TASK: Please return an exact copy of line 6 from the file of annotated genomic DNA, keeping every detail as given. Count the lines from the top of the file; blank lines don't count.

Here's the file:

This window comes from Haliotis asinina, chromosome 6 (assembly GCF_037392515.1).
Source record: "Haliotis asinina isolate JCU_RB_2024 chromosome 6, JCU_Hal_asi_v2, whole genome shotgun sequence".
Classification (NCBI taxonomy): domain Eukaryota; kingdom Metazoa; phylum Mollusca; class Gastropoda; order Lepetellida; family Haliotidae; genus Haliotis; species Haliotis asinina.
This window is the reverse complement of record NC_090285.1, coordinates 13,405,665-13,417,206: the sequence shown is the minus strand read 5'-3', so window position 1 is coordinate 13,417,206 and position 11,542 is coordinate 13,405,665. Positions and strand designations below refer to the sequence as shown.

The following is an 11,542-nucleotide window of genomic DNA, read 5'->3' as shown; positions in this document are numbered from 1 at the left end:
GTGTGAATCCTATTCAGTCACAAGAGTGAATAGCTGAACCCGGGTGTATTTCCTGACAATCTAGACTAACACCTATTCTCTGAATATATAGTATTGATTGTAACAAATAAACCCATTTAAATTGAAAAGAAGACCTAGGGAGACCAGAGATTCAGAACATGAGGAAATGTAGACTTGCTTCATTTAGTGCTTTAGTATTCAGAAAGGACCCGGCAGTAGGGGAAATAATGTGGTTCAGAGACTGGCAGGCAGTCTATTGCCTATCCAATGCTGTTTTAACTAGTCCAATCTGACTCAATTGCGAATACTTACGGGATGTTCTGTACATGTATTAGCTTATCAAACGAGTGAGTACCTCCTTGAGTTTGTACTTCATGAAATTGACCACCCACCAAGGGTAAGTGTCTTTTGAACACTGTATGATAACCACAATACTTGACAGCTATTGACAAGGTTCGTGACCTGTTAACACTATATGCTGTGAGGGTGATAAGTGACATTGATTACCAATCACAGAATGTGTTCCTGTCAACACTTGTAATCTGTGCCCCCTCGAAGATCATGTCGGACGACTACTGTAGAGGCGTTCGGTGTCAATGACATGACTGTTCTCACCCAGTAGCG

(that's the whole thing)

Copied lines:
GTGTGAATCCTATTCAGTCACAAGAGTGAATAGCTGAACCCGGGTGTATTTCCTGACAATCTAGACTAACACCTATTCTCTGAATATATAGTATTGATTGTAACAAATAAACCCATTTAAATTGAAAAGAAGACCTAGGGAGACCAGAGATTCAGAACATGAGGAAATGTAGACTTGCTTCATTTAGTGCTTTAGTATTCAGAAAGGACCCGGCAGTAGGGGAAATAATGTGGTTCAGAGACTGGCAGGCAGTCTATTGCCTATCCAATGCTGTTTTAACTAGTCCAATCTGACTCAATTGCGAATACTTACGGGATGTTCTGTACATGTATTAGCTTATCAAACGAGTGAGTACCTCCTTGAGTTTGTACTTCATGAAATTGACCACCCACCAAGGGTAAGTGTCTTTTGAACACTGTATGATAACCACAATACTTGACAGCTATTGACAAGGTTCGTGACCTGTTAACACTATATGCTGTGAGGGTGATAAGTGACATTGATTACCAATCACAGAATGTGTTCCTGTCAACACTTGTAATCTGTGCCCCCTCGAAGATCATGTCGGACGACTACTGTAGAGGCGTTCGGTGTCAATGACATGACTGTTCTCACCCAGTAGCG